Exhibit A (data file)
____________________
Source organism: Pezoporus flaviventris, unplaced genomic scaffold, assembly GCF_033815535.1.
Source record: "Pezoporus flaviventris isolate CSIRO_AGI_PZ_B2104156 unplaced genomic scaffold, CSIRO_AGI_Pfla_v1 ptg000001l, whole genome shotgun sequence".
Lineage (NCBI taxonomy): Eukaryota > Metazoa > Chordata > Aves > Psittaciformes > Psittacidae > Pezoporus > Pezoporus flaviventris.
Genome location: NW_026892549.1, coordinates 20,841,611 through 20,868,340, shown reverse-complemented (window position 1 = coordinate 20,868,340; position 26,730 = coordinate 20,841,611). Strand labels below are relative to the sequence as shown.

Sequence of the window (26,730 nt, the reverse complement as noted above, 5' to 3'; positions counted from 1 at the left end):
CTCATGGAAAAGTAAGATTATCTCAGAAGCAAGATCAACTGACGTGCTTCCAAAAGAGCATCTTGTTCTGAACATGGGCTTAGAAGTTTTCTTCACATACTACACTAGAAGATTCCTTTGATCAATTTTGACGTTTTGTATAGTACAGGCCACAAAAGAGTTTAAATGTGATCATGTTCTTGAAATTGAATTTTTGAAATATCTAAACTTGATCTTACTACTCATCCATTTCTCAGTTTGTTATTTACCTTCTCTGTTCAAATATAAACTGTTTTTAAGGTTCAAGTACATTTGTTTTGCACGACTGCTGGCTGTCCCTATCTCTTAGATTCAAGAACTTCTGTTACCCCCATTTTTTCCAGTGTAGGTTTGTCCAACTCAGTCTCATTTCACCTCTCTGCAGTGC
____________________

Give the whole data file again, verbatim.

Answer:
Source organism: Pezoporus flaviventris, unplaced genomic scaffold, assembly GCF_033815535.1.
Source record: "Pezoporus flaviventris isolate CSIRO_AGI_PZ_B2104156 unplaced genomic scaffold, CSIRO_AGI_Pfla_v1 ptg000001l, whole genome shotgun sequence".
Lineage (NCBI taxonomy): Eukaryota > Metazoa > Chordata > Aves > Psittaciformes > Psittacidae > Pezoporus > Pezoporus flaviventris.
Genome location: NW_026892549.1, coordinates 20,841,611 through 20,868,340, shown reverse-complemented (window position 1 = coordinate 20,868,340; position 26,730 = coordinate 20,841,611). Strand labels below are relative to the sequence as shown.

Sequence of the window (26,730 nt, the reverse complement as noted above, 5' to 3'; positions counted from 1 at the left end):
CTCATGGAAAAGTAAGATTATCTCAGAAGCAAGATCAACTGACGTGCTTCCAAAAGAGCATCTTGTTCTGAACATGGGCTTAGAAGTTTTCTTCACATACTACACTAGAAGATTCCTTTGATCAATTTTGACGTTTTGTATAGTACAGGCCACAAAAGAGTTTAAATGTGATCATGTTCTTGAAATTGAATTTTTGAAATATCTAAACTTGATCTTACTACTCATCCATTTCTCAGTTTGTTATTTACCTTCTCTGTTCAAATATAAACTGTTTTTAAGGTTCAAGTACATTTGTTTTGCACGACTGCTGGCTGTCCCTATCTCTTAGATTCAAGAACTTCTGTTACCCCCATTTTTTCCAGTGTAGGTTTGTCCAACTCAGTCTCATTTCACCTCTCTGCAGTGC